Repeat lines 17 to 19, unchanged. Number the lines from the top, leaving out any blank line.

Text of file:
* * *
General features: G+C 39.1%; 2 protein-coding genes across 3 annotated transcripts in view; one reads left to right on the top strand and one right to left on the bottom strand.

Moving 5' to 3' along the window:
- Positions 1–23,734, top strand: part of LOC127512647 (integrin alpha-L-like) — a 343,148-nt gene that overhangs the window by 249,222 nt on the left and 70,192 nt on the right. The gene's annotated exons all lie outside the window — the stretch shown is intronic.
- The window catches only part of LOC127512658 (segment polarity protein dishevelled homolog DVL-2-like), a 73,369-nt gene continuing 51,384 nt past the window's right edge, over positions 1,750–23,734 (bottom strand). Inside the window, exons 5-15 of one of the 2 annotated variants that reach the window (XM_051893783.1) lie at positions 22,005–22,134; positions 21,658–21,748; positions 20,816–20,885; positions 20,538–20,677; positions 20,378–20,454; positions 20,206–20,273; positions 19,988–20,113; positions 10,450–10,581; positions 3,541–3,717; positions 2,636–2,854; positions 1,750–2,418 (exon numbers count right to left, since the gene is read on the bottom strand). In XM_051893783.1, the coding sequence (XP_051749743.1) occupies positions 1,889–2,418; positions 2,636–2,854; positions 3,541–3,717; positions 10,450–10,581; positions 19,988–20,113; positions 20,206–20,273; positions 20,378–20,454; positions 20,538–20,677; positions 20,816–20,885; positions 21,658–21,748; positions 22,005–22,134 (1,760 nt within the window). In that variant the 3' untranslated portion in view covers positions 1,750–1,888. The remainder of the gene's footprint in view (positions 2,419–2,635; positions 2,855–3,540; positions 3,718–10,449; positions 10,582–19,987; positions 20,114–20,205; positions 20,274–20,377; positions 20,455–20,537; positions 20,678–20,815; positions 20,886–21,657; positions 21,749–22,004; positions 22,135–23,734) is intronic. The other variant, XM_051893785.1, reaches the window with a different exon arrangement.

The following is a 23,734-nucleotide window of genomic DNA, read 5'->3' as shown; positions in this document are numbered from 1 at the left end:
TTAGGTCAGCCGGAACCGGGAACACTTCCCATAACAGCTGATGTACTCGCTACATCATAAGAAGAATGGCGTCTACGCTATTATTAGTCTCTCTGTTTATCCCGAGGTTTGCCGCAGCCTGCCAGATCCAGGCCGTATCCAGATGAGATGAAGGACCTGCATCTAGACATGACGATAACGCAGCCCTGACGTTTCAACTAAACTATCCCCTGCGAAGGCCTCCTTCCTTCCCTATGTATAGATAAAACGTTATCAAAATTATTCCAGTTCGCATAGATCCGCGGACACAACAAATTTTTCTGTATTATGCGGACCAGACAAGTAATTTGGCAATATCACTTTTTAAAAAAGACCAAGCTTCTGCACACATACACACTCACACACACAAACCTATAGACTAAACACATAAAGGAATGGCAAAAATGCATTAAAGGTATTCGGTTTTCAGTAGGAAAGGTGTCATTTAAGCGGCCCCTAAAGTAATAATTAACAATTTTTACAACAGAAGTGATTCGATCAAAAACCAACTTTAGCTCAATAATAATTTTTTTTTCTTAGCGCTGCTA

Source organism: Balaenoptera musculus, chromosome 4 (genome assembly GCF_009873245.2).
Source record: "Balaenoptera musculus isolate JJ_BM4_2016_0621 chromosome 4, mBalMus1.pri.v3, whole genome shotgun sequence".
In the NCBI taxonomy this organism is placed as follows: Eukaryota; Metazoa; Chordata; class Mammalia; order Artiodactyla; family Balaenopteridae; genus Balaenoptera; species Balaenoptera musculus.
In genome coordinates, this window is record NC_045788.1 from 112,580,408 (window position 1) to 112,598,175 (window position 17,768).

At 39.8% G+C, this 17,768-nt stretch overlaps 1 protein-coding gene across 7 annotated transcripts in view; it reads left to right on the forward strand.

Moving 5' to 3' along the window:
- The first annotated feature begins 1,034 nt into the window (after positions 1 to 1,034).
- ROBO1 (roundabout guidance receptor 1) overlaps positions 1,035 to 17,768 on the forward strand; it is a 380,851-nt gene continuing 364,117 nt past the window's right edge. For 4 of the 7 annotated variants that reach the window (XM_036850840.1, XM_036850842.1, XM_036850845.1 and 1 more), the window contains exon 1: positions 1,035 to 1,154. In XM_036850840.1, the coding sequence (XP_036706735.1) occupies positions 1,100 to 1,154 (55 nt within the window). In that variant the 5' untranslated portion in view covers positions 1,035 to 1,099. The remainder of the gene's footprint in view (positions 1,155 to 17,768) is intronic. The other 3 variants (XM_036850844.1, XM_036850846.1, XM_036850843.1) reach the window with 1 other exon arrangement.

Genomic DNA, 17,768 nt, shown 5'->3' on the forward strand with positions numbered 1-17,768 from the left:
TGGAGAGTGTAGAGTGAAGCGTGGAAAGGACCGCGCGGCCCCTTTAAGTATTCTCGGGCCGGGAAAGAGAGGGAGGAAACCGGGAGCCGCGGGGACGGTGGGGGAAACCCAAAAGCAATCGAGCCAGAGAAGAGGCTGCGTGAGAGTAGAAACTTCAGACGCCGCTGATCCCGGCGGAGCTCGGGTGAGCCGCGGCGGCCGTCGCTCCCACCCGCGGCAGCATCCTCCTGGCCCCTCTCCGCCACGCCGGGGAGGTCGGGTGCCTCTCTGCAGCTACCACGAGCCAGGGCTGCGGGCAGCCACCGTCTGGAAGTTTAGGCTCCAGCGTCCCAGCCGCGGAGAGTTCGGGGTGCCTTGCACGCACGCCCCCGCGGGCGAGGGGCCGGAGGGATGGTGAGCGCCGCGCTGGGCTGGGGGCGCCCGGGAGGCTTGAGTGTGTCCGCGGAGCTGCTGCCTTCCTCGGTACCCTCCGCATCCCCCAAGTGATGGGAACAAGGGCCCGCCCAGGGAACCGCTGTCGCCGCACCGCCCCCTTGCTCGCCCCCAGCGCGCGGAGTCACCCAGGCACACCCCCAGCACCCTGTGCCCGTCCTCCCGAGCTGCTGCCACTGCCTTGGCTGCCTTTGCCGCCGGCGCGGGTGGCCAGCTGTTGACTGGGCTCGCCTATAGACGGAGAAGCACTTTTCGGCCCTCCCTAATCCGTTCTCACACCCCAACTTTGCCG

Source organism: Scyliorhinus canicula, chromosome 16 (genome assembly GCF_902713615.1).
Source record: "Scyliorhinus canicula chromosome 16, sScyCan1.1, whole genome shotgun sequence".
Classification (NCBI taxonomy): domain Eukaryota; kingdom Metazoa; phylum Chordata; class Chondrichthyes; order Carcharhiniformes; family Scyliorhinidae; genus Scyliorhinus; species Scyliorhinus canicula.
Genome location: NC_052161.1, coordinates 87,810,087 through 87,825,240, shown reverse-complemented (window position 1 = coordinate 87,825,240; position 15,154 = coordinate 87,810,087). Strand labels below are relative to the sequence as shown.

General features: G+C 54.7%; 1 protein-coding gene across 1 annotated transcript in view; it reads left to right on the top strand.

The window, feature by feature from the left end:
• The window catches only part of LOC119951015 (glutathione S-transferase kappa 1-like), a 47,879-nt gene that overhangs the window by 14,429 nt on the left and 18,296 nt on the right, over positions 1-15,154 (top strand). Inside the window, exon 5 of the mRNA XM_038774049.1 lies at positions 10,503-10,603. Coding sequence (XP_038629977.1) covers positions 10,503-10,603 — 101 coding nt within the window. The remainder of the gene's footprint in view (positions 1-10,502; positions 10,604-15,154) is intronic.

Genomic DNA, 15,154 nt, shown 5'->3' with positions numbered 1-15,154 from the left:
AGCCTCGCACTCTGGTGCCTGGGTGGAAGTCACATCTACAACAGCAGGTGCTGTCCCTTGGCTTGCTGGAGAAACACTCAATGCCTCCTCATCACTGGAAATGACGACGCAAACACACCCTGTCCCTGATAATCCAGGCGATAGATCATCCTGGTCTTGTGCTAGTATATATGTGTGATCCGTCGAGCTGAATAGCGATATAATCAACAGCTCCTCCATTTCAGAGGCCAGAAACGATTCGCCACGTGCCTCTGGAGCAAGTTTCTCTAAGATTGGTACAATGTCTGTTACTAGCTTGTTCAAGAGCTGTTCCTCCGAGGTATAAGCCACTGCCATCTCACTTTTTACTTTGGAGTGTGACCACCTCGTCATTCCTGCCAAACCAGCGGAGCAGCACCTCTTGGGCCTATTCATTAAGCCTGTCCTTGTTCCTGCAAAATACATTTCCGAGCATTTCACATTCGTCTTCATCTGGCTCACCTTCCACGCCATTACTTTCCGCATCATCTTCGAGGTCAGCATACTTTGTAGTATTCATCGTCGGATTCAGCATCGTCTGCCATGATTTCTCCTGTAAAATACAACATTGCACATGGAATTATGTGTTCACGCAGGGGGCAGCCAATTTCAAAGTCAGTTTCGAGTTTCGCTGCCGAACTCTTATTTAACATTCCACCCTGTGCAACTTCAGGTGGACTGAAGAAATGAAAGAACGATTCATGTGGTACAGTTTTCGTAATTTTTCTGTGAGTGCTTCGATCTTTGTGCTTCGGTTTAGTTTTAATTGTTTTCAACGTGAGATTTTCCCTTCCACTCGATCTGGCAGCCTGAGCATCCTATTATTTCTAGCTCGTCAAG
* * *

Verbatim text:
Source organism: Scyliorhinus canicula, chromosome 16 (genome assembly GCF_902713615.1).
Source record: "Scyliorhinus canicula chromosome 16, sScyCan1.1, whole genome shotgun sequence".
Classification (NCBI taxonomy): domain Eukaryota; kingdom Metazoa; phylum Chordata; class Chondrichthyes; order Carcharhiniformes; family Scyliorhinidae; genus Scyliorhinus; species Scyliorhinus canicula.